I am sorry, but riding hard into a corner either street style or dirt style is still going to be using the same contact point on the tire; depends on the skill of the rider. It also depends on the tire.He's riding 'crossed up', counterweighting the outside peg so he can induce more lean angle in order to turn sharper.
Riding on the edge of the tire like that deforms the contact patch and reduces total traction available. (Edit: Also introduces increased lateral forces and reduces the effectiveness of up/down suspension parts...)
It's fine on a dirtbike where there are knobbies all the way around and breaking the rear free with a blip of throttle is a legitimate way to steer.
On the street it's the sort of thing you do when making a U-turn on a narrow road, scrubbing in new tires in a parking lot etc... doing it in a high speed turn on the road is a great way to slide into oncoming traffic...
I used to ride my NC like that, leaning the bike beneath me and staying upright. A kindly instructor in the MSF Advanced Rider Course had me try hanging off instead, so now I do that even though it feels weird.
OTOH: Mick Doohan won a lot of races 'doing it wrong', much depends on your tires and smoothness.
View attachment 30790
I'm sorry I should have elaborated... there's two kinds of 'contact' area -- apparent contact area and true contact area. The apparent contact area for most tires is the size of credit card at almost all lean angles and may actually increase as the tire is rolled towards 45 degrees. This is what tire manufacturers like to show you. This is the contact area represented by just the tire - no bike or rider - with its own weight sitting gingerly on a dry road.I am sorry, but riding hard into a corner either street style or dirt style is still going to be using the same contact point on the tire; depends on the skill of the rider. It also depends on the tire.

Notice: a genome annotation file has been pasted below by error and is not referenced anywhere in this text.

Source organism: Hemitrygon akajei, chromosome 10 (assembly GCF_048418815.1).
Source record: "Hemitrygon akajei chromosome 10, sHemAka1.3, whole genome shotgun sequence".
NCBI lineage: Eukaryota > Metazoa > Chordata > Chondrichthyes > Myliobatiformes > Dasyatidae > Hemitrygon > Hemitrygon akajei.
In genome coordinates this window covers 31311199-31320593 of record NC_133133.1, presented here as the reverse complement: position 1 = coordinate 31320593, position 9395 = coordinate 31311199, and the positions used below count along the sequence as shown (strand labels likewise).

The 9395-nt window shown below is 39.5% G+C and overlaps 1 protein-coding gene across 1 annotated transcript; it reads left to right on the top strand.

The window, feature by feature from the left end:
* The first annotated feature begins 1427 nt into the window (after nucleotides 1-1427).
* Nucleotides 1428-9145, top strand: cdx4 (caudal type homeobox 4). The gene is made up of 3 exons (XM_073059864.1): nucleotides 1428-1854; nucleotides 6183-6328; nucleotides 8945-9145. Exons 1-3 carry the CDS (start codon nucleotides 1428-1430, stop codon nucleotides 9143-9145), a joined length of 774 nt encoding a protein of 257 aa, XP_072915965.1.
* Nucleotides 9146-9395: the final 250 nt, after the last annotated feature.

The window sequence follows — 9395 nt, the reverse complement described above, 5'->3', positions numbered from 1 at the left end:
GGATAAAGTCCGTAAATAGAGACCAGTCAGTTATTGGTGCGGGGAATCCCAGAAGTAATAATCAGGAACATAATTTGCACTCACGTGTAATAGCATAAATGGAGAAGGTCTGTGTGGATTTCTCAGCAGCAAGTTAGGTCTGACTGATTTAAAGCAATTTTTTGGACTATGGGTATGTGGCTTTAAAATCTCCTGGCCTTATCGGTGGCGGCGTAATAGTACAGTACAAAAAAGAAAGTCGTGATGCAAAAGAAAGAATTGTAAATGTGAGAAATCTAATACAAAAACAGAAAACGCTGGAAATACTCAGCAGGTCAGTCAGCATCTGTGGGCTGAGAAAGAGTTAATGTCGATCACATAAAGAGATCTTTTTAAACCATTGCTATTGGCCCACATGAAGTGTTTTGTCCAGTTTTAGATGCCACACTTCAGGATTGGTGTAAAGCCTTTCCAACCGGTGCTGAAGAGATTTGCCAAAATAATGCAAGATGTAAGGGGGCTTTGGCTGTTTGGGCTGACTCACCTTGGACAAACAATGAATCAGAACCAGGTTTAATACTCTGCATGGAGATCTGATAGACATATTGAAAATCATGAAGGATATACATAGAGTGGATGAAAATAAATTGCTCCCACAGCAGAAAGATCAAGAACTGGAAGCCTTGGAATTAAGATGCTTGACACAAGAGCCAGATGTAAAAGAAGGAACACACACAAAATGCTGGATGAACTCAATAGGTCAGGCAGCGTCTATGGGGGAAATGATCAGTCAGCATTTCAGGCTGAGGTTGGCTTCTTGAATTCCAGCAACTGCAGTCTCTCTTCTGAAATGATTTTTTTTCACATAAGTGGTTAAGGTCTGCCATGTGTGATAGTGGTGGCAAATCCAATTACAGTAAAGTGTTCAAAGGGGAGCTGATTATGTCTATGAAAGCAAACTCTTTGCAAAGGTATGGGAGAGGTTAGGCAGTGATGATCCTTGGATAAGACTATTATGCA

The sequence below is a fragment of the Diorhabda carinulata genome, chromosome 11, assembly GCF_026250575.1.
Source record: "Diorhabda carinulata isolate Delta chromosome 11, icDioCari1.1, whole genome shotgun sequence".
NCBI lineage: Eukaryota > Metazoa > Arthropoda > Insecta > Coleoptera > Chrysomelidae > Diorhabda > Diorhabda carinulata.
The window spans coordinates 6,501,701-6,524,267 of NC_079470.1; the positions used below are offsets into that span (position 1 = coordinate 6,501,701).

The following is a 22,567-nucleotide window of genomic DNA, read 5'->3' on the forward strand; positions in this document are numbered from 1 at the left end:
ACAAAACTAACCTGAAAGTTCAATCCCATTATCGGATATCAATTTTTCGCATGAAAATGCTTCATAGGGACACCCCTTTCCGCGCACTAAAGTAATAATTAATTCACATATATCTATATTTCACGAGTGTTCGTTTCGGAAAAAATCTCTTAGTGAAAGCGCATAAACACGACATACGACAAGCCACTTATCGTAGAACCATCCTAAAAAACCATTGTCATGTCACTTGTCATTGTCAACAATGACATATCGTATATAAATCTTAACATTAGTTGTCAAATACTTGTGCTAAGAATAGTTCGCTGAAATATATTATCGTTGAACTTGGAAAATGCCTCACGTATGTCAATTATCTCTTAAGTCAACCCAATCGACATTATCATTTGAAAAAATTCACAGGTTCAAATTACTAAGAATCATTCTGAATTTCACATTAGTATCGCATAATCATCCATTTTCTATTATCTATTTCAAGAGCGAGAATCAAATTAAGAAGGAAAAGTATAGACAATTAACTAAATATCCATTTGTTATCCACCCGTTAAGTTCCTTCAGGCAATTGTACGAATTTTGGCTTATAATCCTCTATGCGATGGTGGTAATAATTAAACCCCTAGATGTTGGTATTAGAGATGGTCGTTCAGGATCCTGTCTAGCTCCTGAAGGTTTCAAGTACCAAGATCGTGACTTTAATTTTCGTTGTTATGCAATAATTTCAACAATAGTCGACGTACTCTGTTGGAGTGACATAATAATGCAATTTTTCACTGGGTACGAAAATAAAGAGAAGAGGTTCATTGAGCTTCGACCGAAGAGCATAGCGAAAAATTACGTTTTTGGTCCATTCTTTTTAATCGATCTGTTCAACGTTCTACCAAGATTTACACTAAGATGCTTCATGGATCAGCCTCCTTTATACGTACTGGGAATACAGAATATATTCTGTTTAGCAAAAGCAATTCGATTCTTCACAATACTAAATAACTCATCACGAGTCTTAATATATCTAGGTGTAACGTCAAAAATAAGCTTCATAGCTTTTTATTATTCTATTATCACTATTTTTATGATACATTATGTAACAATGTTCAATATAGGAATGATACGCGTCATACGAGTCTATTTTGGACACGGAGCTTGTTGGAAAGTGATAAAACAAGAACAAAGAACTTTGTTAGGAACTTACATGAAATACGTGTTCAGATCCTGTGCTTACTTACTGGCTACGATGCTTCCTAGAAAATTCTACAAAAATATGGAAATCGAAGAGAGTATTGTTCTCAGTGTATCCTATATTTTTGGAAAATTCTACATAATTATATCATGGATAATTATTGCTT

On the below picture (sorry, cheap phone picture), is the rear Conti Motion Pro-the contact point goes way over and curves around the side of the tire and ends just above the lettering on the tire. I have been close to the edge (as far as my skills allow) with no problems. If the rider knows how to ride dirt style on street, there shouldn't be any problem with tire and its contact point.
This is how I understood it works and how reference books (eg Total Control) explain it. And why I try to do it this way.The net effect is there is less traction available when leaned over for braking and acceleration. Riders hang off because it keeps the bike more perpendicular through the turn and maximizes traction, this allows them to trail brake further into the turn and get on the throttle sooner after the apex.
A bit prejudicial I think. I'm French and don't ride like that. This is just a stupid guy thinking he's in a race, when he's on a common road - possibly even a bad one as are many small roads in the south of France - with lots of other users on it. He's an ***. All countries carry this kind of assholes, this is not typically/exclusively French.On the other hand, it's exactly what I'm used to see with French motorcyclists...